As freedom of speech and fake news take center stage in the international dialogue, The Internet Governance Forum USA 2020 took these subjects and who is responsible head-on. cPanel’s General Counsel, David Snead, was part of the online panel discussion on “Should online platforms moderate and be accountable for user-created content?”. Other panelists included Former U.S. Congressman Chris Cox, Berkley Professor Hany Farid, Syd Terry – the Legislative Director of Congresswoman Jan Schakowsky, and Brookings Institution’s Nicol Turner-Lee. Moderated by the Internet Society’s Senior Policy Advisor, Katie Jordan, the panel focused on the Communications Decency Act (C.D.A.) of 1996 and if it was still a viable solution for today’s platforms.
Section 230 of the Communications Decency Act states, “No provider or user of an interactive computer service shall be treated as the publisher or speaker of any information provided by another information content provider” (47 U.S.C. § 230). This law holds users accountable for the content they post online, rather than shifting that responsibility to platforms hosting the online content.
The panel discussed the current state of social media and hate speech and offered solutions from amending Section 230 to new legislation. When asked about proposed broad changes to Section 230, cPanel’s own David Snead explained the positive impact of Section 230 for small business:
“Because small businesses do not have to immediately create a speech compliance program or some other kind of legislatively mandated way of running their business; they’re able to get online fast now. That’s one of the success stories of Section 230, and it is one of the success stories right now that we’re seeing with the pandemic. The one great thing that we’re seeing in internet business right now is just a flood of small businesses coming online. I like to use statistics for these kinds of things. In our business, our direct sales to small businesses have increased by a percentage month over month over month. For me, what this shows is that folks with side gigs who have lost their jobs are actually putting their businesses online right now. That’s what Section 230 has given to us. It gives folks the ability to put their businesses online in three months when they possibly would not have any income source. So the unintended consequences of these very broad brush attempts to deal with Section 230 are pretty profound, particularly from an economic standpoint.”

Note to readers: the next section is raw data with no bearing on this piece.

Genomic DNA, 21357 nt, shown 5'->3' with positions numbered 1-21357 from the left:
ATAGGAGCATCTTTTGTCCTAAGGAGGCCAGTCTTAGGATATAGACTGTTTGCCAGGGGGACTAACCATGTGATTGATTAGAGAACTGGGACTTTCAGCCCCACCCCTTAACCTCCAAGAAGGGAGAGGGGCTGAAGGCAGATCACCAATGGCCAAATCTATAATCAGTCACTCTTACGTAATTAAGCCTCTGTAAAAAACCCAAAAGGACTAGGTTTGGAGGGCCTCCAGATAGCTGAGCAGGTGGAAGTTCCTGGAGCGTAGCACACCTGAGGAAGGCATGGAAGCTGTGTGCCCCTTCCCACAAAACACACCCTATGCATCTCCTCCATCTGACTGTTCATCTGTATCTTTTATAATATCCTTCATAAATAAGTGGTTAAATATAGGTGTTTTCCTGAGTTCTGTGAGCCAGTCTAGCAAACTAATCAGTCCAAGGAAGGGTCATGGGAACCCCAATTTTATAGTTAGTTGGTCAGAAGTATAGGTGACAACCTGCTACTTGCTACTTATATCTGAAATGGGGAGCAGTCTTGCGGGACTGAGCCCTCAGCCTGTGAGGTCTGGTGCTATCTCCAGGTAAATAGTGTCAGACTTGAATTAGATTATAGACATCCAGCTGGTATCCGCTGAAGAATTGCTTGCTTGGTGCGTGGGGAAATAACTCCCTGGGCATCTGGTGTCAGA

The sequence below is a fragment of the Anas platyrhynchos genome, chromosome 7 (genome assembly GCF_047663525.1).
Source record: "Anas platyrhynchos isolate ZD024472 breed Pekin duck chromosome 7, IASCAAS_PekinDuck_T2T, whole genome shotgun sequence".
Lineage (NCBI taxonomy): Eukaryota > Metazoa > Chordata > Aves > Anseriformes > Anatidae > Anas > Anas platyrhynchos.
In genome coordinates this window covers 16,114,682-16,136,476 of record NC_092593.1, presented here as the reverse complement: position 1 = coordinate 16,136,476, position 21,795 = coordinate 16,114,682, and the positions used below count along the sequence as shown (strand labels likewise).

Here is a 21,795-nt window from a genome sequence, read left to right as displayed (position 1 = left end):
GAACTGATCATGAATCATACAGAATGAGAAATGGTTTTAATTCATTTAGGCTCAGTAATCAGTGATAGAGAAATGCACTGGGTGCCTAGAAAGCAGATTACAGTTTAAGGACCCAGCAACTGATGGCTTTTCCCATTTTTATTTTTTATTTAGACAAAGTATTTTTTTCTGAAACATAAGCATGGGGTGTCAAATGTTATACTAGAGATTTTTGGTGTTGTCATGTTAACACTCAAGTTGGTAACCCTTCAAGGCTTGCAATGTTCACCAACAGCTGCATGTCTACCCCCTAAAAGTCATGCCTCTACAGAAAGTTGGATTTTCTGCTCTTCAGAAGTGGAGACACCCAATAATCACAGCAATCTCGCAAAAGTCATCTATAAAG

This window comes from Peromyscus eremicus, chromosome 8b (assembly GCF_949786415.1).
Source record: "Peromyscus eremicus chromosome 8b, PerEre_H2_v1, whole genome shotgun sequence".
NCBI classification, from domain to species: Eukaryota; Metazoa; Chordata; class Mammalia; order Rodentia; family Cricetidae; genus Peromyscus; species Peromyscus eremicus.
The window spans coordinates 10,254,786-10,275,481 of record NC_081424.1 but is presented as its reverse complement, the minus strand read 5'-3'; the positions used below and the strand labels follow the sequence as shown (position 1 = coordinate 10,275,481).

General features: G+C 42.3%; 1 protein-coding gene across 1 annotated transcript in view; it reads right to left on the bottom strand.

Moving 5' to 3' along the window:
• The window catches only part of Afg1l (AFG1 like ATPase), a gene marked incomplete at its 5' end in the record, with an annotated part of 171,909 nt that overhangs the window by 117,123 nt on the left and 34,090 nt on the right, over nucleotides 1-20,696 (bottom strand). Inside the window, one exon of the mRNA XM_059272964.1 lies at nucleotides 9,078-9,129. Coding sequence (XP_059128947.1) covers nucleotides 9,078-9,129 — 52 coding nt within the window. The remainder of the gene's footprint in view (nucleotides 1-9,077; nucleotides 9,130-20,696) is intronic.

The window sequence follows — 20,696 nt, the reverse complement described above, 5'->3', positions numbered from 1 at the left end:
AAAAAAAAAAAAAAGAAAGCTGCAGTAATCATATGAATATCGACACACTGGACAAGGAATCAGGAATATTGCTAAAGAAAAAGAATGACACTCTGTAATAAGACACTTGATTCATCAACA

As David explained, this is a vital subject beyond just controlling conversations on social networks and could impact the internet as a whole.
Watch the entire discussion “Should online platforms moderate and be accountable for user-created content?”
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